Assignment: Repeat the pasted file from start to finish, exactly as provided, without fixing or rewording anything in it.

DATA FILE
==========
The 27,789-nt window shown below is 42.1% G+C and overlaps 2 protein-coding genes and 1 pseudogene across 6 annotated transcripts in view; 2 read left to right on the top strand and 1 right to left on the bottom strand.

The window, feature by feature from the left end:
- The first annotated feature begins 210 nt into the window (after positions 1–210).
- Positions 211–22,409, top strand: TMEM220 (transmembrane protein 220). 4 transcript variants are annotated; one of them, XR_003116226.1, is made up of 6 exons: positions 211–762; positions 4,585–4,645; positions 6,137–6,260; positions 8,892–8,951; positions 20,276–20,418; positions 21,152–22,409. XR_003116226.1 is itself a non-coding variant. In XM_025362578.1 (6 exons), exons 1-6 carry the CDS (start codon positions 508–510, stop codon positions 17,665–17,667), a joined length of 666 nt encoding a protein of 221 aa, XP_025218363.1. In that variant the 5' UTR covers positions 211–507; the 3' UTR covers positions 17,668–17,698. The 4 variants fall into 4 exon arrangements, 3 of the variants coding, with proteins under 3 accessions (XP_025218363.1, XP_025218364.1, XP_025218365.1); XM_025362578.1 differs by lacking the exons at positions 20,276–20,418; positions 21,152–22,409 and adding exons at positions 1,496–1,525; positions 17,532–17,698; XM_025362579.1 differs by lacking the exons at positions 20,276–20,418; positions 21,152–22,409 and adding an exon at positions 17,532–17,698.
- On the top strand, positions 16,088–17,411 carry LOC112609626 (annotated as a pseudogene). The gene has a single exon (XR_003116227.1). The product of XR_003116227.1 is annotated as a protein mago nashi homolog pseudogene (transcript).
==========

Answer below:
The 27,789-nt window shown below is 42.1% G+C and overlaps 2 protein-coding genes and 1 pseudogene across 6 annotated transcripts in view; 2 read left to right on the top strand and 1 right to left on the bottom strand.

The window, feature by feature from the left end:
- The first annotated feature begins 210 nt into the window (after positions 1–210).
- Positions 211–22,409, top strand: TMEM220 (transmembrane protein 220). 4 transcript variants are annotated; one of them, XR_003116226.1, is made up of 6 exons: positions 211–762; positions 4,585–4,645; positions 6,137–6,260; positions 8,892–8,951; positions 20,276–20,418; positions 21,152–22,409. XR_003116226.1 is itself a non-coding variant. In XM_025362578.1 (6 exons), exons 1-6 carry the CDS (start codon positions 508–510, stop codon positions 17,665–17,667), a joined length of 666 nt encoding a protein of 221 aa, XP_025218363.1. In that variant the 5' UTR covers positions 211–507; the 3' UTR covers positions 17,668–17,698. The 4 variants fall into 4 exon arrangements, 3 of the variants coding, with proteins under 3 accessions (XP_025218363.1, XP_025218364.1, XP_025218365.1); XM_025362578.1 differs by lacking the exons at positions 20,276–20,418; positions 21,152–22,409 and adding exons at positions 1,496–1,525; positions 17,532–17,698; XM_025362579.1 differs by lacking the exons at positions 20,276–20,418; positions 21,152–22,409 and adding an exon at positions 17,532–17,698.
- On the top strand, positions 16,088–17,411 carry LOC112609626 (annotated as a pseudogene). The gene has a single exon (XR_003116227.1). The product of XR_003116227.1 is annotated as a protein mago nashi homolog pseudogene (transcript).